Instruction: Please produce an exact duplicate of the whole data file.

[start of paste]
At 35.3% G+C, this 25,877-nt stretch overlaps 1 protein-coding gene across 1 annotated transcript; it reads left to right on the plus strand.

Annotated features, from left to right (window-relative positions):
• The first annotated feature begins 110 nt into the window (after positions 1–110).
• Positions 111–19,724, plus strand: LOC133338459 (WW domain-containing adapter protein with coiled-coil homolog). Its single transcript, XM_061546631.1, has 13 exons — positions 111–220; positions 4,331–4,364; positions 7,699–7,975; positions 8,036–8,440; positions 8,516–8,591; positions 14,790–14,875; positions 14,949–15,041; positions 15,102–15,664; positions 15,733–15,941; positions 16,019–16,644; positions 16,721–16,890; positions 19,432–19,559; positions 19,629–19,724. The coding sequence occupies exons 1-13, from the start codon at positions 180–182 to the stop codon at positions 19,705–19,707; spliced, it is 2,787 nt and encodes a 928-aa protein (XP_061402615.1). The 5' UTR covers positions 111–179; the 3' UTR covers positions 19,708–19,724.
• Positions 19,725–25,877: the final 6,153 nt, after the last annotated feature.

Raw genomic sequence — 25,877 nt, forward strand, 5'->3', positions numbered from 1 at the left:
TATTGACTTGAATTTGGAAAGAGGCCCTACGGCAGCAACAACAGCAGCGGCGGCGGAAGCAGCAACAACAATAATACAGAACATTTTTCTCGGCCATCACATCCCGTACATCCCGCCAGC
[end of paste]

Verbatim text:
At 35.3% G+C, this 25,877-nt stretch overlaps 1 protein-coding gene across 1 annotated transcript; it reads left to right on the plus strand.

Annotated features, from left to right (window-relative positions):
• The first annotated feature begins 110 nt into the window (after positions 1–110).
• Positions 111–19,724, plus strand: LOC133338459 (WW domain-containing adapter protein with coiled-coil homolog). Its single transcript, XM_061546631.1, has 13 exons — positions 111–220; positions 4,331–4,364; positions 7,699–7,975; positions 8,036–8,440; positions 8,516–8,591; positions 14,790–14,875; positions 14,949–15,041; positions 15,102–15,664; positions 15,733–15,941; positions 16,019–16,644; positions 16,721–16,890; positions 19,432–19,559; positions 19,629–19,724. The coding sequence occupies exons 1-13, from the start codon at positions 180–182 to the stop codon at positions 19,705–19,707; spliced, it is 2,787 nt and encodes a 928-aa protein (XP_061402615.1). The 5' UTR covers positions 111–179; the 3' UTR covers positions 19,708–19,724.
• Positions 19,725–25,877: the final 6,153 nt, after the last annotated feature.

Raw genomic sequence — 25,877 nt, forward strand, 5'->3', positions numbered from 1 at the left:
TATTGACTTGAATTTGGAAAGAGGCCCTACGGCAGCAACAACAGCAGCGGCGGCGGAAGCAGCAACAACAATAATACAGAACATTTTTCTCGGCCATCACATCCCGTACATCCCGCCAGC